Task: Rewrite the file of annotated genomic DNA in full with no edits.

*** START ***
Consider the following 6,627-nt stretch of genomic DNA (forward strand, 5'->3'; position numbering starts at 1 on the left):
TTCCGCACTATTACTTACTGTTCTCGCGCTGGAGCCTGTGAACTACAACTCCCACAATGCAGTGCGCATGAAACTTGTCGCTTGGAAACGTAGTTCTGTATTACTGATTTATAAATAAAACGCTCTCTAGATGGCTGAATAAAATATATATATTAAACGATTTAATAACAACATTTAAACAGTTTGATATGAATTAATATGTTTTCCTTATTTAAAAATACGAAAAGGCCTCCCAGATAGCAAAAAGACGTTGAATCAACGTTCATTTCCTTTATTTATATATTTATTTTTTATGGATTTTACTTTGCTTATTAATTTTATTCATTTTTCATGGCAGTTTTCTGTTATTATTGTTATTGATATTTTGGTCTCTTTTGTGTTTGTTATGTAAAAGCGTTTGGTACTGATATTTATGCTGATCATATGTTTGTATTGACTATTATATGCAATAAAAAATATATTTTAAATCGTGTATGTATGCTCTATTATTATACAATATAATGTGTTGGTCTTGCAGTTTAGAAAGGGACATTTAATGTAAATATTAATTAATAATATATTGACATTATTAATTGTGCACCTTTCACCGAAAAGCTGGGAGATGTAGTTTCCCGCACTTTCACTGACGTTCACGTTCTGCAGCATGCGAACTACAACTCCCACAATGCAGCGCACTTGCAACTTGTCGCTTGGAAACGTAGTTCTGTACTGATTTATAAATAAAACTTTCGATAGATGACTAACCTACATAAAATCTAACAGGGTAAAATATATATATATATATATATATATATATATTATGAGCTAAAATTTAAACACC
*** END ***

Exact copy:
Consider the following 6,627-nt stretch of genomic DNA (forward strand, 5'->3'; position numbering starts at 1 on the left):
TTCCGCACTATTACTTACTGTTCTCGCGCTGGAGCCTGTGAACTACAACTCCCACAATGCAGTGCGCATGAAACTTGTCGCTTGGAAACGTAGTTCTGTATTACTGATTTATAAATAAAACGCTCTCTAGATGGCTGAATAAAATATATATATTAAACGATTTAATAACAACATTTAAACAGTTTGATATGAATTAATATGTTTTCCTTATTTAAAAATACGAAAAGGCCTCCCAGATAGCAAAAAGACGTTGAATCAACGTTCATTTCCTTTATTTATATATTTATTTTTTATGGATTTTACTTTGCTTATTAATTTTATTCATTTTTCATGGCAGTTTTCTGTTATTATTGTTATTGATATTTTGGTCTCTTTTGTGTTTGTTATGTAAAAGCGTTTGGTACTGATATTTATGCTGATCATATGTTTGTATTGACTATTATATGCAATAAAAAATATATTTTAAATCGTGTATGTATGCTCTATTATTATACAATATAATGTGTTGGTCTTGCAGTTTAGAAAGGGACATTTAATGTAAATATTAATTAATAATATATTGACATTATTAATTGTGCACCTTTCACCGAAAAGCTGGGAGATGTAGTTTCCCGCACTTTCACTGACGTTCACGTTCTGCAGCATGCGAACTACAACTCCCACAATGCAGCGCACTTGCAACTTGTCGCTTGGAAACGTAGTTCTGTACTGATTTATAAATAAAACTTTCGATAGATGACTAACCTACATAAAATCTAACAGGGTAAAATATATATATATATATATATATATATATATTATGAGCTAAAATTTAAACACC